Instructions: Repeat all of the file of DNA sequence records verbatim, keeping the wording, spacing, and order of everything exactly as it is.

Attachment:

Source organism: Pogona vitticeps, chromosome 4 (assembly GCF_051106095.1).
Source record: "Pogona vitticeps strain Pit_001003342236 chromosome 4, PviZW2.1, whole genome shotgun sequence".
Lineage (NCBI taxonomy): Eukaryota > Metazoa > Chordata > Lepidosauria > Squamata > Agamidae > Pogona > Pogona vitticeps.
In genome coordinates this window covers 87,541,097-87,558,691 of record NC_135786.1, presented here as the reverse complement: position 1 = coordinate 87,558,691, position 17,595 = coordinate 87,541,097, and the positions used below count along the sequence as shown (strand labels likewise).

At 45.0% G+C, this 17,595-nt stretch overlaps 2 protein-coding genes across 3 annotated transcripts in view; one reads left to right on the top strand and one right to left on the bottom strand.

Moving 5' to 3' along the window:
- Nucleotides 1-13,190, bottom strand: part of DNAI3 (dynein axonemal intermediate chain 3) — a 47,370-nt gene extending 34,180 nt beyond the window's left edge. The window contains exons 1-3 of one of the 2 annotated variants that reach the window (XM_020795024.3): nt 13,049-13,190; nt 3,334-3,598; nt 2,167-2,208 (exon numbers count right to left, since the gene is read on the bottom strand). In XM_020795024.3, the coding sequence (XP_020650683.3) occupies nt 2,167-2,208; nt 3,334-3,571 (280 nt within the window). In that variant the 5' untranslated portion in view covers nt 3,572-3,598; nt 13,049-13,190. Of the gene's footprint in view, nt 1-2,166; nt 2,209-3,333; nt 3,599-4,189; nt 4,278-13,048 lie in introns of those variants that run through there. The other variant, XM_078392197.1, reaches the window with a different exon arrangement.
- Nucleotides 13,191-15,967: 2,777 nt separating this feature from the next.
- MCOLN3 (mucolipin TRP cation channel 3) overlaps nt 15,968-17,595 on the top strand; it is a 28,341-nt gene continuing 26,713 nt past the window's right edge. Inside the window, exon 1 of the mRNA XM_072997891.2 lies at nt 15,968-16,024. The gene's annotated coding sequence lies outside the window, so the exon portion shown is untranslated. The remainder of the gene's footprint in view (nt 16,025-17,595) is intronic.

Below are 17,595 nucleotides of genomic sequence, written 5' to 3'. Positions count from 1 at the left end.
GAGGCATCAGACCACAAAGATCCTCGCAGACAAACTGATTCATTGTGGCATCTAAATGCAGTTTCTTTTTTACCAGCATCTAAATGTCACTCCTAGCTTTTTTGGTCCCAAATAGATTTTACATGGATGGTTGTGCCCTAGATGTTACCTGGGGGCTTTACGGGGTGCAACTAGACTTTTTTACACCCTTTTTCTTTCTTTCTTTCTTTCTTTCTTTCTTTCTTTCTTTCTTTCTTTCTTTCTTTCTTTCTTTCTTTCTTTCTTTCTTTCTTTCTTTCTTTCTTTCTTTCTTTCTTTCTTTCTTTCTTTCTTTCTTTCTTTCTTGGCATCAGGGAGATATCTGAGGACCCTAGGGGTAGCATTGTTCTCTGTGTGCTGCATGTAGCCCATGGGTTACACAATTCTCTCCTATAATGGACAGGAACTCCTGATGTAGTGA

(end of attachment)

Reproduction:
Source organism: Pogona vitticeps, chromosome 4 (assembly GCF_051106095.1).
Source record: "Pogona vitticeps strain Pit_001003342236 chromosome 4, PviZW2.1, whole genome shotgun sequence".
Lineage (NCBI taxonomy): Eukaryota > Metazoa > Chordata > Lepidosauria > Squamata > Agamidae > Pogona > Pogona vitticeps.
In genome coordinates this window covers 87,541,097-87,558,691 of record NC_135786.1, presented here as the reverse complement: position 1 = coordinate 87,558,691, position 17,595 = coordinate 87,541,097, and the positions used below count along the sequence as shown (strand labels likewise).

At 45.0% G+C, this 17,595-nt stretch overlaps 2 protein-coding genes across 3 annotated transcripts in view; one reads left to right on the top strand and one right to left on the bottom strand.

Moving 5' to 3' along the window:
- Nucleotides 1-13,190, bottom strand: part of DNAI3 (dynein axonemal intermediate chain 3) — a 47,370-nt gene extending 34,180 nt beyond the window's left edge. The window contains exons 1-3 of one of the 2 annotated variants that reach the window (XM_020795024.3): nt 13,049-13,190; nt 3,334-3,598; nt 2,167-2,208 (exon numbers count right to left, since the gene is read on the bottom strand). In XM_020795024.3, the coding sequence (XP_020650683.3) occupies nt 2,167-2,208; nt 3,334-3,571 (280 nt within the window). In that variant the 5' untranslated portion in view covers nt 3,572-3,598; nt 13,049-13,190. Of the gene's footprint in view, nt 1-2,166; nt 2,209-3,333; nt 3,599-4,189; nt 4,278-13,048 lie in introns of those variants that run through there. The other variant, XM_078392197.1, reaches the window with a different exon arrangement.
- Nucleotides 13,191-15,967: 2,777 nt separating this feature from the next.
- MCOLN3 (mucolipin TRP cation channel 3) overlaps nt 15,968-17,595 on the top strand; it is a 28,341-nt gene continuing 26,713 nt past the window's right edge. Inside the window, exon 1 of the mRNA XM_072997891.2 lies at nt 15,968-16,024. The gene's annotated coding sequence lies outside the window, so the exon portion shown is untranslated. The remainder of the gene's footprint in view (nt 16,025-17,595) is intronic.

Below are 17,595 nucleotides of genomic sequence, written 5' to 3'. Positions count from 1 at the left end.
GAGGCATCAGACCACAAAGATCCTCGCAGACAAACTGATTCATTGTGGCATCTAAATGCAGTTTCTTTTTTACCAGCATCTAAATGTCACTCCTAGCTTTTTTGGTCCCAAATAGATTTTACATGGATGGTTGTGCCCTAGATGTTACCTGGGGGCTTTACGGGGTGCAACTAGACTTTTTTACACCCTTTTTCTTTCTTTCTTTCTTTCTTTCTTTCTTTCTTTCTTTCTTTCTTTCTTTCTTTCTTTCTTTCTTTCTTTCTTTCTTTCTTTCTTTCTTTCTTTCTTTCTTTCTTTCTTTCTTTCTTTCTTTCTTTCTTTCTTGGCATCAGGGAGATATCTGAGGACCCTAGGGGTAGCATTGTTCTCTGTGTGCTGCATGTAGCCCATGGGTTACACAATTCTCTCCTATAATGGACAGGAACTCCTGATGTAGTGA